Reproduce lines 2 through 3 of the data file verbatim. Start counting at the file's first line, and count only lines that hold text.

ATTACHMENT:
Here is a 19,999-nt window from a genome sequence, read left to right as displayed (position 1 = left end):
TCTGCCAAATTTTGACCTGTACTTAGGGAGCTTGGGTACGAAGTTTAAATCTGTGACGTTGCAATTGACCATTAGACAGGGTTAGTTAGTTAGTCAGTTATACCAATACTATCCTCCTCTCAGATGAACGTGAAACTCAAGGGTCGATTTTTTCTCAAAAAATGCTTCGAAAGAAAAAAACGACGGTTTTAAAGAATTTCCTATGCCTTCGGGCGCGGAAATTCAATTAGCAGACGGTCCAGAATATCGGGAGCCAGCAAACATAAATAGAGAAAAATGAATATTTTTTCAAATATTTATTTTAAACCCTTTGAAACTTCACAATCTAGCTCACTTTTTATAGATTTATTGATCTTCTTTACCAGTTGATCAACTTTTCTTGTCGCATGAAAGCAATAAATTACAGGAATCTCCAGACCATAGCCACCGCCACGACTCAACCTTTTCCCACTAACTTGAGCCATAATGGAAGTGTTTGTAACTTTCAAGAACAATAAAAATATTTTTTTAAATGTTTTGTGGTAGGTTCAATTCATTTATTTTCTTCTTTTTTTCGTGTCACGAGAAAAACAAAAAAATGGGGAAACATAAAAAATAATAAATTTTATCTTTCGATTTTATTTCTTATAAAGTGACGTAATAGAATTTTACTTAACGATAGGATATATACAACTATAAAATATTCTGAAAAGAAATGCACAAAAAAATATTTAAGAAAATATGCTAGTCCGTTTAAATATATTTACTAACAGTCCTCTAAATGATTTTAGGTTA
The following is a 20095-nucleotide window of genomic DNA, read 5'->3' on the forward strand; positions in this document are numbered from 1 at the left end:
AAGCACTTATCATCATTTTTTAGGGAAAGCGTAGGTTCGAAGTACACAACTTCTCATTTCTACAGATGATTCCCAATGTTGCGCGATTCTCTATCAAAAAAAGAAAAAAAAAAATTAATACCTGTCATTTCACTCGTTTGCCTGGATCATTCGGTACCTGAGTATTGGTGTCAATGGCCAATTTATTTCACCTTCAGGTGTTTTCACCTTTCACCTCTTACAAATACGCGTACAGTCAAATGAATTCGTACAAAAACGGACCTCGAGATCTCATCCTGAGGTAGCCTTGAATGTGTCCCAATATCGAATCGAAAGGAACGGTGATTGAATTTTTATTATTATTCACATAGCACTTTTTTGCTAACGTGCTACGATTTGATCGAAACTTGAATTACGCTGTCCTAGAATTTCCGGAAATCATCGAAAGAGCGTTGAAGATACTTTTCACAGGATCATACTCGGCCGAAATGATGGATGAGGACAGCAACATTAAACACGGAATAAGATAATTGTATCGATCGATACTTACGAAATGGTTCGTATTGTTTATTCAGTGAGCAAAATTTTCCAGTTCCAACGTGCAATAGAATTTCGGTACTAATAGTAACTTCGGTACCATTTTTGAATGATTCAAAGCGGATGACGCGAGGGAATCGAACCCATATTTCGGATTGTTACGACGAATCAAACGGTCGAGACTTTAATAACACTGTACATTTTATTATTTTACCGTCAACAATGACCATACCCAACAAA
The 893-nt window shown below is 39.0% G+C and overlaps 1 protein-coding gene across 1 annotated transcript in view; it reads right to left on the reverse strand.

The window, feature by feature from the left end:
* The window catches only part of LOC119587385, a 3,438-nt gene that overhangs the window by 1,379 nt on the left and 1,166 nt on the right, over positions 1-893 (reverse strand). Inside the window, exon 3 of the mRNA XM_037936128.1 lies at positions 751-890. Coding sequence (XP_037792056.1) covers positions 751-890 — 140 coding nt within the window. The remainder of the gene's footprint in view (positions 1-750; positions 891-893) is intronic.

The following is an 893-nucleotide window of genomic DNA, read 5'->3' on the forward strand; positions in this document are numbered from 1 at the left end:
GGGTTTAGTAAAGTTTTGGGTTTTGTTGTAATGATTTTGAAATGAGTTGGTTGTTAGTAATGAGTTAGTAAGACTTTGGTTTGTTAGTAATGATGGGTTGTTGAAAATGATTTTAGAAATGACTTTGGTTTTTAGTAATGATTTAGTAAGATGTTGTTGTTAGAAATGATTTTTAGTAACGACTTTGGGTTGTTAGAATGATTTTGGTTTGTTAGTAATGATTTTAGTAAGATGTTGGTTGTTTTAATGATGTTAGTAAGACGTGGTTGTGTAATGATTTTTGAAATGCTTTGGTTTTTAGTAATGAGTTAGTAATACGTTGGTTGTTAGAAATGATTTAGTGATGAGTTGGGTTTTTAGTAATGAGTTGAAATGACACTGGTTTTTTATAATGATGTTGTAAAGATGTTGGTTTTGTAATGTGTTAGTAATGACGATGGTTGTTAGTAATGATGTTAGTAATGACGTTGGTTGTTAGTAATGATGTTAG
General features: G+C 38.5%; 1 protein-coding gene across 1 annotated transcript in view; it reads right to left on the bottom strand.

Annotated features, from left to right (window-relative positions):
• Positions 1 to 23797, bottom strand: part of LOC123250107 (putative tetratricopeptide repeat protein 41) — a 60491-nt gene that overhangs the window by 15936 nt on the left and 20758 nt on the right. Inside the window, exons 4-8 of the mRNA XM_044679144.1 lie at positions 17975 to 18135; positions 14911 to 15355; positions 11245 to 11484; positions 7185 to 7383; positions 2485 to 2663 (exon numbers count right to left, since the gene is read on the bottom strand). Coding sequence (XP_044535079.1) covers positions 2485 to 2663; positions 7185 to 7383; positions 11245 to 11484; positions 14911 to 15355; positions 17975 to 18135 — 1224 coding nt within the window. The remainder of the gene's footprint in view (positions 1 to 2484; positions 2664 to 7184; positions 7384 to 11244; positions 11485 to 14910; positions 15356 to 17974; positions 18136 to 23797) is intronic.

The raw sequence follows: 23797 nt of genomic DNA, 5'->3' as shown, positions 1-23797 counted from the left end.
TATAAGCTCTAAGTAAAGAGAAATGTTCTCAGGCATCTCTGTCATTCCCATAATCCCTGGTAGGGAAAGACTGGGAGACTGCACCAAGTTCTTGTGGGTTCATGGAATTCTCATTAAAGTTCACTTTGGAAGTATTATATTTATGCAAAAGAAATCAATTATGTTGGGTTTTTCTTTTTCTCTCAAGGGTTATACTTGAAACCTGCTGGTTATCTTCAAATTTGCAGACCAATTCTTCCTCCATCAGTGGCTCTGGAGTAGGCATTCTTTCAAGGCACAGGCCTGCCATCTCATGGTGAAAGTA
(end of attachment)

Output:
TCTGCCAAATTTTGACCTGTACTTAGGGAGCTTGGGTACGAAGTTTAAATCTGTGACGTTGCAATTGACCATTAGACAGGGTTAGTTAGTTAGTCAGTTATACCAATACTATCCTCCTCTCAGATGAACGTGAAACTCAAGGGTCGATTTTTTCTCAAAAAATGCTTCGAAAGAAAAAAACGACGGTTTTAAAGAATTTCCTATGCCTTCGGGCGCGGAAATTCAATTAGCAGACGGTCCAGAATATCGGGAGCCAGCAAACATAAATAGAGAAAAATGAATATTTTTTCAAATATTTATTTTAAACCCTTTGAAACTTCACAATCTAGCTCACTTTTTATAGATTTATTGATCTTCTTTACCAGTTGATCAACTTTTCTTGTCGCATGAAAGCAATAAATTACAGGAATCTCCAGACCATAGCCACCGCCACGACTCAACCTTTTCCCACTAACTTGAGCCATAATGGAAGTGTTTGTAACTTTCAAGAACAATAAAAATATTTTTTTAAATGTTTTGTGGTAGGTTCAATTCATTTATTTTCTTCTTTTTTTCGTGTCACGAGAAAAACAAAAAAATGGGGAAACATAAAAAATAATAAATTTTATCTTTCGATTTTATTTCTTATAAAGTGACGTAATAGAATTTTACTTAACGATAGGATATATACAACTATAAAATATTCTGAAAAGAAATGCACAAAAAAATATTTAAGAAAATATGCTAGTCCGTTTAAATATATTTACTAACAGTCCTCTAAATGATTTTAGGTTA
The following is a 20095-nucleotide window of genomic DNA, read 5'->3' on the forward strand; positions in this document are numbered from 1 at the left end: